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If Mexico City isn’t on the top of your travel list, we think this would be a good time to add it. CDMX, as it’s now known, is a sprawling city of almost 9 million that constantly teems with vibrant nightlife, cozy cafes, celebrated restaurants, urban green spaces and storied colonial buildings. Don’t worry if you’re not sure where to start; the best way to acquaint yourself with Mexico City is by exploring its incredibly diverse neighborhoods. Here are a few favorites that we think you should check out during your next trip to the Mexican capital.

 RELATED: 3 perfect days in Guadalajara, Mexico

Ignacia Guest House - Colonia Roma

Photo courtesy of Ignacia Guest House

Colonia Roma

It should be no surprise that Colonia Roma (aka La Roma) appears first on this list. With the recent success of Alfonso Cuaron’s black and white film Roma, the nabe has definitely become radar worthy. But if you give this district a visit, you may find that it’s quieter and more close-knit than other bustling areas in Mexico City. Stroll the streets of Roma for colorful buildings, intimate cafes, and an al-fresco vibe that feels much more like a park than an urban center.

While you’re there, stay at Ignacia Guest House. It’s a little pricey compared to what you’d usually find in Mexico City, but it’s totally worth it for the unique blend of history and modern design. Plus, since it’s a guesthouse and there aren’t very many rooms, it has a level of intimacy you won’t find elsewhere. The home used to be an estate house and Ignacia was its housekeeper for over 70 years; the estate is now named to honor her. Well worth at least a night!

Pinatas in the street, Mexico City Condesa neighborhood

Condesa

Condesa borders Roma and shares much of the same vibe. It’s a quiet district with no shortage of indie boutiques, bookstores (check out El Pendulo), top-rated restaurants (we still dream of Fonda Mayora and MeroToro) and colorful art deco facades. One of the biggest selling points for Condesa (and Roma) is the amount of trees; we love a good urban green space, especially when the green is so well integrated into the town. If you want to stay in Condesa, consider Hotel Parque Mexico.

If you’re keen to wander around the city on foot, start in Roma and end up in Condesa with culinary tour group Eat Like a Local, Mexico. Take an evening tour and learn about different types of tacos, pulque, and mezcal while strolling from Roma to Condesa and exploring street food and patronizing local restaurants. The tour supports English education for kids around the city.

Colorful walls and gates in the historic Coyoacan neighborhood of Mexico City. Coyoacan’s tree-lined cobblestone streets, colonial-era estates hidden behind high walls and several interesting churches, museums and artisans’ markets make it one of the most pleasant places to visit in the capital.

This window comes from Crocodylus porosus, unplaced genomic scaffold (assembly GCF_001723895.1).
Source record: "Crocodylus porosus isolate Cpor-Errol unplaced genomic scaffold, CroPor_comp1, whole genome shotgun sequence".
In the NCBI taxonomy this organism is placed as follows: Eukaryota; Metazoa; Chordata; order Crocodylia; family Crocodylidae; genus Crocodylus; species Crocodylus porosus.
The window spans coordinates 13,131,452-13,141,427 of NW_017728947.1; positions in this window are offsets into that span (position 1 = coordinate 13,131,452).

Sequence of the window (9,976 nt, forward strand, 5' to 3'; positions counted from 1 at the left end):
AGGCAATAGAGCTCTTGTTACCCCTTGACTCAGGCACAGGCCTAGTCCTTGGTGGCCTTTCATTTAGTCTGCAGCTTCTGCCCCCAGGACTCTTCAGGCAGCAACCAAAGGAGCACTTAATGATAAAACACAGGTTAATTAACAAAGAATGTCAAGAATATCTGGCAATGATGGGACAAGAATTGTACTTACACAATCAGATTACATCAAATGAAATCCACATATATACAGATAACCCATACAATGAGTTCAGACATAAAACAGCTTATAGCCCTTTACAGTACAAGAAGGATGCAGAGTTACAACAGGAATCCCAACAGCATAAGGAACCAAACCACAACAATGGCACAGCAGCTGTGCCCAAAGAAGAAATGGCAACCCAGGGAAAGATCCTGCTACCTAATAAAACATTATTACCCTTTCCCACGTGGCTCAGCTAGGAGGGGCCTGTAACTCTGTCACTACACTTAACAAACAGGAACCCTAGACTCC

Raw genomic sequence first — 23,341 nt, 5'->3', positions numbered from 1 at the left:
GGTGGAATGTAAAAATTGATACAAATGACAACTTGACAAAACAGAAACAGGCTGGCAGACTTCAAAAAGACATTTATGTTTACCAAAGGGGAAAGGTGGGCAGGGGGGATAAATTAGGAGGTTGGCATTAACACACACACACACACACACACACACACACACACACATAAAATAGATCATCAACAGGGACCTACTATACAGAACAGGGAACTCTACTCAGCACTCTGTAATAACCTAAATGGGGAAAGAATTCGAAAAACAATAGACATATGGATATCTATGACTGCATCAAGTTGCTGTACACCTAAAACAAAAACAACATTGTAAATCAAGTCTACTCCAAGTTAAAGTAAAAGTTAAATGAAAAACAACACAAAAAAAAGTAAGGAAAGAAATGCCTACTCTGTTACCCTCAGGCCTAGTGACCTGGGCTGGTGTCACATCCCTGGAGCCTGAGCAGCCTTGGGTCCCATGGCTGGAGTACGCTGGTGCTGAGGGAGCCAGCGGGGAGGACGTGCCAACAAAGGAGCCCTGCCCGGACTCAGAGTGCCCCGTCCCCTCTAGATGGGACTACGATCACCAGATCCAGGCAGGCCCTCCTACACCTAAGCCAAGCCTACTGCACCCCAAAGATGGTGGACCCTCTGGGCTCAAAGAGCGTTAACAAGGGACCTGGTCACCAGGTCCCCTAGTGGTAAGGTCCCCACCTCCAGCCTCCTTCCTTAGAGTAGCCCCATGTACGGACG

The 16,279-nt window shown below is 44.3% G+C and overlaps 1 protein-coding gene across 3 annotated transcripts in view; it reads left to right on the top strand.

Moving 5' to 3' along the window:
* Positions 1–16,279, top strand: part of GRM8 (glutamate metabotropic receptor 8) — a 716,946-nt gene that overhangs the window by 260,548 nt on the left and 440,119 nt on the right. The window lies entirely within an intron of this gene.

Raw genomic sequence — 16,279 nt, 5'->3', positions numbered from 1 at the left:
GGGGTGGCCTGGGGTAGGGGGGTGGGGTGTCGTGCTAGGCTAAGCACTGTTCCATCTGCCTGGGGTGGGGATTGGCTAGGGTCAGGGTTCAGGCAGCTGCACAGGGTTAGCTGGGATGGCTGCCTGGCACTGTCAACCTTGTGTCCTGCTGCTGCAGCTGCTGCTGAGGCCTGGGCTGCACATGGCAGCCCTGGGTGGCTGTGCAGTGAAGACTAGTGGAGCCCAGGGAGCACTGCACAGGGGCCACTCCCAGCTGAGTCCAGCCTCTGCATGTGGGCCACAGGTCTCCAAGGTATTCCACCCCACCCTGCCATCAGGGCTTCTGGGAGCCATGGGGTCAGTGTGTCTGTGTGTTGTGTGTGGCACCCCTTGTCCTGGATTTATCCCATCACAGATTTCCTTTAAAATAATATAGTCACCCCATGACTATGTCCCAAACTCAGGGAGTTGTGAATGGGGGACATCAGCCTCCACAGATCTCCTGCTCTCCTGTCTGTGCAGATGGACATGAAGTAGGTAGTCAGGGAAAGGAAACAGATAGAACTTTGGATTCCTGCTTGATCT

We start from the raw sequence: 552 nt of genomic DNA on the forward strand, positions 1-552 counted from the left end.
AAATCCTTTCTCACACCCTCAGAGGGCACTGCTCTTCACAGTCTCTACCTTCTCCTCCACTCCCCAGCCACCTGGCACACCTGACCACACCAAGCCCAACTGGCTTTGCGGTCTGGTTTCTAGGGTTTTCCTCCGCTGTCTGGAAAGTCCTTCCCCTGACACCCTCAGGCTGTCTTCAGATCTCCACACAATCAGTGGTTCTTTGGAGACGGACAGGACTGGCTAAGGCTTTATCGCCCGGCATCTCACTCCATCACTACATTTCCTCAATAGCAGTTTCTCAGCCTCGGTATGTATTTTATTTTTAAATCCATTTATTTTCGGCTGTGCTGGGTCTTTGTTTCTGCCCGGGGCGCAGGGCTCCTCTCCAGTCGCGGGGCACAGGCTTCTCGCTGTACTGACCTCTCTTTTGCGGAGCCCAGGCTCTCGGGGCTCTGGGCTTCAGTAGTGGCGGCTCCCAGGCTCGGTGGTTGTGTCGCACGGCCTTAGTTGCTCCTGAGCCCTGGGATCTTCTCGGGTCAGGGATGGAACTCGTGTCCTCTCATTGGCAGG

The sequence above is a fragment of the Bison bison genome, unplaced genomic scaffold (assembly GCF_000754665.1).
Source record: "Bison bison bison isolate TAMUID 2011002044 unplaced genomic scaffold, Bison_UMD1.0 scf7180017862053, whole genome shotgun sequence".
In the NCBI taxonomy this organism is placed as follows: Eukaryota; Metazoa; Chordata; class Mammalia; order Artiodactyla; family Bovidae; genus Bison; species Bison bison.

Coyoacan

This one gets cool points just for being the old neighborhood of Frida Kahlo, one of the coolest people in art history. She was born and had her final residence here, which now attracts throngs of visitors from around the world. Tourist highlights include the Frida Kahlo Museum and the Museum of Popular Culture. Visit one of Frida and husband Diego Rivera’s favorite old haunts, Cantina La Guadalupana, then head to the market on Calle Malintzin and take in the aromas and energies that Frida herself would have taken in.

Of course, Frida isn’t the only creative to emerge from Coyoacan. This neighborhood is a hub for film and cinema, dotted with old parks, restaurants and bookstores. Don’t get sucked into the gimmicks; give yourself time to find some of Coyoacan’s quieter gems. Stay at the lovely Pug Seal Coyoacan, a boutique charmer about an 8-minute walk from the Frida Kahlo Museum.

Mexico City View from Polanco (3)

Polanco

If you’re looking for a fancy, upscale experience in Mexico City, Polanco is probably your place. Travelers who enjoy Michelin-star restaurants (like top-rated Pujol) and luxury shopping will feel right at home in Polanco; this is the embassy district, and is often called the “Beverly Hills of Mexico.” Head down Avenida Presidente Masaryk (basically Rodeo Drive) to rub elbows with elites and diplomats and shop at one of the most luxurious, expensive shopping avenues in the Western Hemisphere. The facade at Camino Real Polanco makes it one of most recognizable hotels in the city. Despite its ritzy address, it’s a surprisingly affordable hotel.

Polanco isn’t for everyone, but it’s certainly prime for adventurous elite travelers with cash to burn. And even if that doesn’t sound like you, it’s still worth a visit just to take a look!

Juarez neighborhood

Juarez (a.k.a.  Zona Rosa)

Zona Rosa, “The Pink Zone” of Juarez, was first developed as an outpost for wealthy suburbanites who wanted to get out of the downtown area. It was given its nickname when artists and elites started coming in mid-century to add energy to the district, but then crime started to arrive in the ’80s. Since the ’90s, though, Zona Rosa has become the hub for Mexico City’s vibrant gay community and continues to be a favorite spot for shopping and nightlife. In the heart of the ‘hood, four-star spa hotel Stara Hamburgo offers swank digs at surprisingly reasonable prices.

Zona Rosa is a party hub, but also a place for visitors craving a bit of Korean culture. Mexico City’s Korean population has been well established in Zona Rosa since Mexico and Korea struck a labor agreement in the early 1900s. It might not be the fanciest neighborhood, but you can always find life in Zona Rosa—especially after dark.

Have a favorite Mexico City neighborhood? Tell us in the comments.

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